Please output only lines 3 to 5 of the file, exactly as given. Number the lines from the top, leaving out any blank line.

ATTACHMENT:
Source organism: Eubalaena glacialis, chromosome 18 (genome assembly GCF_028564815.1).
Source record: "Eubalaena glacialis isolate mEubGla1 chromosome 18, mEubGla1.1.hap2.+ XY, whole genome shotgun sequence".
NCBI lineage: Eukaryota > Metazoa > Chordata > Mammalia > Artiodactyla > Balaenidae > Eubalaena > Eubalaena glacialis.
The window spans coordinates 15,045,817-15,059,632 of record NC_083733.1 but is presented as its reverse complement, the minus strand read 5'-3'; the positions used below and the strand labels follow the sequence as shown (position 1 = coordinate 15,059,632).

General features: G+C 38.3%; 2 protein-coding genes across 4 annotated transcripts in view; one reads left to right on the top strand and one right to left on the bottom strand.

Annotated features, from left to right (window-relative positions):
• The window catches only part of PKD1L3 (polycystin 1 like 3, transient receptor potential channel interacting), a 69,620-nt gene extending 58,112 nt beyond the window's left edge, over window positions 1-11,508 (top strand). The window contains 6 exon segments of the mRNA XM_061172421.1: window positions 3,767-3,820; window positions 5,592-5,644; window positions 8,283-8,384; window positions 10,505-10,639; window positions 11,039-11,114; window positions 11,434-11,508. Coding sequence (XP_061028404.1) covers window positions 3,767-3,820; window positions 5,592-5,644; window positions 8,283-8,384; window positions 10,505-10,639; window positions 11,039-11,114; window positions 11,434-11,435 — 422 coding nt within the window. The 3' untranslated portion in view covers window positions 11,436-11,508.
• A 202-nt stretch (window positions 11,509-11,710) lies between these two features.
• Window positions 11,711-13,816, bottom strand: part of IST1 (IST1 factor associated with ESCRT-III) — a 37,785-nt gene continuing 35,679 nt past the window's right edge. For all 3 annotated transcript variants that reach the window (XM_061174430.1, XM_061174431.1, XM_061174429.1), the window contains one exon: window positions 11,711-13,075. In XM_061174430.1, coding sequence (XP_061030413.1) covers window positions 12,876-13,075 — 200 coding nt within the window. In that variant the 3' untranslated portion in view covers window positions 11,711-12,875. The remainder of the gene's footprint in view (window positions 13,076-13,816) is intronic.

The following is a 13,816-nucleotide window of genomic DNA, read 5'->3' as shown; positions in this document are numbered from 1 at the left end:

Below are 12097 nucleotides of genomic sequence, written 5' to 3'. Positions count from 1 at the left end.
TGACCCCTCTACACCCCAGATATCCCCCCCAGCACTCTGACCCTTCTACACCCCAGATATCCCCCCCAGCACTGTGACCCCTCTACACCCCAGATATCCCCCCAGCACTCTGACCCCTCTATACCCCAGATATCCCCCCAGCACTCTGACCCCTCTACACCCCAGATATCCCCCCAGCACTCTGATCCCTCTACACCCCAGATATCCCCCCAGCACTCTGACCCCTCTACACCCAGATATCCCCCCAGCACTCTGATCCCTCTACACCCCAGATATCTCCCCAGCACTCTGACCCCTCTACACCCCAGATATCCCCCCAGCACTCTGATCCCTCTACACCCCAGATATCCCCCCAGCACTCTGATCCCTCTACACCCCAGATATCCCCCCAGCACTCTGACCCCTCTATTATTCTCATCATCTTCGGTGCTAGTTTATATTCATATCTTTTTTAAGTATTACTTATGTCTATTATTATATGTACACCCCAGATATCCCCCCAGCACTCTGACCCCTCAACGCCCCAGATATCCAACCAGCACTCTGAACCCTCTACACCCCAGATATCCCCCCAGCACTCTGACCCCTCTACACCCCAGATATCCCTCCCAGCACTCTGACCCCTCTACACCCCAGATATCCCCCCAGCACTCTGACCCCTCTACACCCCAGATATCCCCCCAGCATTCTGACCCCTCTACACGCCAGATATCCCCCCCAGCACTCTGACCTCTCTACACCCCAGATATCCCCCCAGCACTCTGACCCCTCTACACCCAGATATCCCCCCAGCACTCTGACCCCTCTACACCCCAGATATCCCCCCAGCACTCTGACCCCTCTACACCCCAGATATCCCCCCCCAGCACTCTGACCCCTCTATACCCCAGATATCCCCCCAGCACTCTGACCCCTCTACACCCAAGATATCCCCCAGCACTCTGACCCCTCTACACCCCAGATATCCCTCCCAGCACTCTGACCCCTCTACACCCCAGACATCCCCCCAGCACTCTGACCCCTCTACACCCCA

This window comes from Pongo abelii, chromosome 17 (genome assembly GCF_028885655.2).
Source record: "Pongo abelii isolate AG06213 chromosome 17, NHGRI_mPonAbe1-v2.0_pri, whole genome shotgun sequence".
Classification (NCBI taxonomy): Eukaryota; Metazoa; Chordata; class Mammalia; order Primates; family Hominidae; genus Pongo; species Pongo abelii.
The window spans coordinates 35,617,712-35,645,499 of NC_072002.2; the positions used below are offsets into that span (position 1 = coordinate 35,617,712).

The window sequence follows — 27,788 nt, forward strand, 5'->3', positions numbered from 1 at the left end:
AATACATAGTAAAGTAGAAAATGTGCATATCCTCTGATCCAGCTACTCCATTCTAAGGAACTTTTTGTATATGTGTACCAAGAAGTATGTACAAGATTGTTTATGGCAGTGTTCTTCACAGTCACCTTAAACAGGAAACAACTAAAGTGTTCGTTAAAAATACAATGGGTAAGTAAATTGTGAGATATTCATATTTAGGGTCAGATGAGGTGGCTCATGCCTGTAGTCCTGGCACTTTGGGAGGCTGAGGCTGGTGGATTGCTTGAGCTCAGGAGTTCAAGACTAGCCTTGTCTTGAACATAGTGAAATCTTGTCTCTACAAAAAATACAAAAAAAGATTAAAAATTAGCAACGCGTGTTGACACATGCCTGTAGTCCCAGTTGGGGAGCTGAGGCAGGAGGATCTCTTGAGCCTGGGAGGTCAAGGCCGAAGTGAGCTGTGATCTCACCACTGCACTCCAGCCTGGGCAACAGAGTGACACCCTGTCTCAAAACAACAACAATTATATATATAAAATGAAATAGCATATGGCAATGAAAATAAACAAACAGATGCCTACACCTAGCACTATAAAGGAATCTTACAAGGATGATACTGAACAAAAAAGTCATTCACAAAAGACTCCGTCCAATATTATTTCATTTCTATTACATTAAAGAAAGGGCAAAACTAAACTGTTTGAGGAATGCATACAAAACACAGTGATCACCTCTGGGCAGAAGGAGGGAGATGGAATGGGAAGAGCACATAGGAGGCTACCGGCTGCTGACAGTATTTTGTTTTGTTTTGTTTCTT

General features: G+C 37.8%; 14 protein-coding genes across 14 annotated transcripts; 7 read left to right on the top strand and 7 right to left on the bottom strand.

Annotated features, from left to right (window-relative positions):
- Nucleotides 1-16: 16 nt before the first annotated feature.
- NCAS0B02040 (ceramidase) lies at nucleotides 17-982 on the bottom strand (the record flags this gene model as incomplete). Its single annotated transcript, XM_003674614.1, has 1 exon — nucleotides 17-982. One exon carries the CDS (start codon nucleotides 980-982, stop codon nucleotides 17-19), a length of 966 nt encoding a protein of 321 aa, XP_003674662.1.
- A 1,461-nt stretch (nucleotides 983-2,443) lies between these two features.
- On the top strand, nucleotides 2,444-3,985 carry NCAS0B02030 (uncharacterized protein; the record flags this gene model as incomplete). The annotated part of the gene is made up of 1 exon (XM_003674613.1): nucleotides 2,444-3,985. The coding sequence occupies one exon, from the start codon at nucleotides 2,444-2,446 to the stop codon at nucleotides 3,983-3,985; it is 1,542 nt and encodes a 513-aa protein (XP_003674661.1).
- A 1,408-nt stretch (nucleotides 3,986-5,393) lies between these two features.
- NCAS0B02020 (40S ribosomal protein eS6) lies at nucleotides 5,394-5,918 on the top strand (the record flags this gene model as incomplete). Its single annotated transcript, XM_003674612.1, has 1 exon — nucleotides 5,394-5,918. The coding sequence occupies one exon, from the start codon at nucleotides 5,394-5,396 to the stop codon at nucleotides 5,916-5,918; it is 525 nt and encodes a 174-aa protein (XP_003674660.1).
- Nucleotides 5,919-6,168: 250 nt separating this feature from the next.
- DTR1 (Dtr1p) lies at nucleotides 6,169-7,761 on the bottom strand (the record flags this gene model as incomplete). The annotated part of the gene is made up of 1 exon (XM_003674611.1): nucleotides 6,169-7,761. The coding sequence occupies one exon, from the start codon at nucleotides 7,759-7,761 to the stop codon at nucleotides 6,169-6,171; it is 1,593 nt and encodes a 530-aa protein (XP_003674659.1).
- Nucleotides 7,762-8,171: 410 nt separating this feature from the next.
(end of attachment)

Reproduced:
NCBI lineage: Eukaryota > Metazoa > Chordata > Mammalia > Artiodactyla > Balaenidae > Eubalaena > Eubalaena glacialis.
The window spans coordinates 15,045,817-15,059,632 of record NC_083733.1 but is presented as its reverse complement, the minus strand read 5'-3'; the positions used below and the strand labels follow the sequence as shown (position 1 = coordinate 15,059,632).

General features: G+C 38.3%; 2 protein-coding genes across 4 annotated transcripts in view; one reads left to right on the top strand and one right to left on the bottom strand.